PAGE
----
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FrequentlyAskedQuestions

fr : Foire Aux Questions



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What is OGP, the Open Graphics Project?

We are making well-documented Open Graphics cards that can be easily and reliably supported by open source operating systems.

Our project has produced an open development board for anyone wanting to design, use or tinker with hardware. We are using this board to develop an open graphics card optimized to be fast for current and next generation GUI environments. While our first design will accelerate games to varying degrees, that is not its primary purpose. It is targeted mostly for 3D operations, specifically those that are used to render GUIs (Graphical User Interfaces).


Why do we need an Open graphics card?

Engineers and developers

If you make systems that want great graphics or if you want good drivers for your graphics card, you will know how often the current manufacturers keep forgetting to return your phone calls. You should be talking to us.

Even very large vendors have trouble getting manufacturers to provide complete specifications and good drivers for their hardware. Talk about hundreds of thousands of orders? You will likely be given outdated, sometimes incorrect information and an obsolete tool chain to work with. Why put up with this? The Open Graphics Project together with Traversal are making an open graphics card, that can be customised to suit your needs. We already have started with VGA and drivers for Linux, but we encourage development on other systems. We can add what you need to the chips we are developing. Your developers can read and learn from the existing drivers and work with us to produce the graphics you want for your project. Our Bios is completely open so your developers can learn from it and adapt it to work on your systems. Now your hardware designers and developers can be given greater freedom to design and drop the shackles that all your competitors are wearing.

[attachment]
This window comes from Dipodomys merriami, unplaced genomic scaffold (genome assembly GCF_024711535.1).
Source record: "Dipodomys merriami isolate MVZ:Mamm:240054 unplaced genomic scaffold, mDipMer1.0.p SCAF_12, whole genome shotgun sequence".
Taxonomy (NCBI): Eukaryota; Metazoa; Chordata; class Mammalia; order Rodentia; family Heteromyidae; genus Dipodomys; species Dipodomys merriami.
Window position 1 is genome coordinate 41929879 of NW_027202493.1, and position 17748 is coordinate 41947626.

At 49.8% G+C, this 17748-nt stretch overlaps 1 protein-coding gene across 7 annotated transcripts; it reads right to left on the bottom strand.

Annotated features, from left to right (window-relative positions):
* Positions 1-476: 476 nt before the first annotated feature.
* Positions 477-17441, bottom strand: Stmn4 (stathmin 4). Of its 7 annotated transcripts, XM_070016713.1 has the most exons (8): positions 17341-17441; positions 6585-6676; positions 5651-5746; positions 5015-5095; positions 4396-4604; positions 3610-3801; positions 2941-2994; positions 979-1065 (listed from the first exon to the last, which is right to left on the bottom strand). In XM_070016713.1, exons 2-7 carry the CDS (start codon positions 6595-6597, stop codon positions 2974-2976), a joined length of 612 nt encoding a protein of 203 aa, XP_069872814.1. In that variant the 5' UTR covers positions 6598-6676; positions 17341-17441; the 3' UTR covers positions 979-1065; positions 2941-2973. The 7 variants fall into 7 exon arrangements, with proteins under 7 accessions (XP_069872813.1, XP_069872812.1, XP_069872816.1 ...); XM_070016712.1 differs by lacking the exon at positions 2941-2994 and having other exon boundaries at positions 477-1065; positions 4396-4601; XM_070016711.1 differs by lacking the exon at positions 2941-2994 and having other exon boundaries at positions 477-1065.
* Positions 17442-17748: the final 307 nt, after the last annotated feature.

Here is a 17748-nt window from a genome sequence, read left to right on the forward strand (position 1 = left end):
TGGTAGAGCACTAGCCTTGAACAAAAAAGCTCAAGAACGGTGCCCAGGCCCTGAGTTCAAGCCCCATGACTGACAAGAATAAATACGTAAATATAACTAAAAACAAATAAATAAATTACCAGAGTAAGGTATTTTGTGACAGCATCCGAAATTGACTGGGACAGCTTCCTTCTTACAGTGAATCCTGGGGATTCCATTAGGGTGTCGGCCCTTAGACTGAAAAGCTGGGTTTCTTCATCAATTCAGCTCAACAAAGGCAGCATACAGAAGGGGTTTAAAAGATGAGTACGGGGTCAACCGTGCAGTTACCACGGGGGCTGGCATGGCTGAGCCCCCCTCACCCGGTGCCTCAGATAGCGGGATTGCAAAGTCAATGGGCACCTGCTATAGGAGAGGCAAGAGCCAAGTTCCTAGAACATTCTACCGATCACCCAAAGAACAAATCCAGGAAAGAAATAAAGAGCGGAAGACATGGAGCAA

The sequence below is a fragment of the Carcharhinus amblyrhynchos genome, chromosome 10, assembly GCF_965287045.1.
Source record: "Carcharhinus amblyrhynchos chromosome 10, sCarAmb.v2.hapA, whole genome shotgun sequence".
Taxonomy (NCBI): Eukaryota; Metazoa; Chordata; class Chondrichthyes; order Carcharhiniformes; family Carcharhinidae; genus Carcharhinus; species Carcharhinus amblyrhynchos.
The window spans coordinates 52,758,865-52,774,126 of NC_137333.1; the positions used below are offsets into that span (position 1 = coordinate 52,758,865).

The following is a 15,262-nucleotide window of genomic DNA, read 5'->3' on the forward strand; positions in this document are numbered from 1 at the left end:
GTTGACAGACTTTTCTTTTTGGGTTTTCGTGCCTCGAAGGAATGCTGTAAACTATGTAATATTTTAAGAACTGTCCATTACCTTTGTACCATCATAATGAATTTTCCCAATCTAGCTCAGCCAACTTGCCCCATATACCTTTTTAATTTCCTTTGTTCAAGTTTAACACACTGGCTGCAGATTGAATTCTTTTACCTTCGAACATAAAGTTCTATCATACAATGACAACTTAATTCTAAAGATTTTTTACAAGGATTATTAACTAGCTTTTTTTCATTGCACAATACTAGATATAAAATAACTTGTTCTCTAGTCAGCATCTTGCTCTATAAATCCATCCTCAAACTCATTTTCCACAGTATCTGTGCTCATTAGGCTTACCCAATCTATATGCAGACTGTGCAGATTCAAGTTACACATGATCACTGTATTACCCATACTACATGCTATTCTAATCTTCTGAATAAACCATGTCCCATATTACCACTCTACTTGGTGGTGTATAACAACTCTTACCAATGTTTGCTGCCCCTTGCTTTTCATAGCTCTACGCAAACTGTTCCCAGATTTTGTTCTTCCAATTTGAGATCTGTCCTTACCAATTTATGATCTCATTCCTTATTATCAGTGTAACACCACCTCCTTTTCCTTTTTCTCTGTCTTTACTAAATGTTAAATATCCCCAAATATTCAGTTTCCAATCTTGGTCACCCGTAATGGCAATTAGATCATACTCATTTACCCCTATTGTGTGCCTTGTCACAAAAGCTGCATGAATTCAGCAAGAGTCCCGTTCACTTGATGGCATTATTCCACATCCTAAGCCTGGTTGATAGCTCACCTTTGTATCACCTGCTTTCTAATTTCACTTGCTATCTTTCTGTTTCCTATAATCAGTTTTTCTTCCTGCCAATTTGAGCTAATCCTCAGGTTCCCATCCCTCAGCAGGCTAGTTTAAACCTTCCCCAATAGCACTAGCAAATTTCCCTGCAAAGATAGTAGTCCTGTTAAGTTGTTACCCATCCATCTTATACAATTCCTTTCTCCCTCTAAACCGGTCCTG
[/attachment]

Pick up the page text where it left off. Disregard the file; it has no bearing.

Computer Users

Currently for Linux and operating systems other than Windows, you do not get the best graphics, and only some companies have provided drivers. While we welcome and encourage others efforts to provide you with freedom and choice, we all know that for a long time they ignored other operating systems and their current policies could easily change. We have watched in regret as some companies involved with open source have new management who do not get it. Your freedoms and open drivers could be lost with the next graphics card.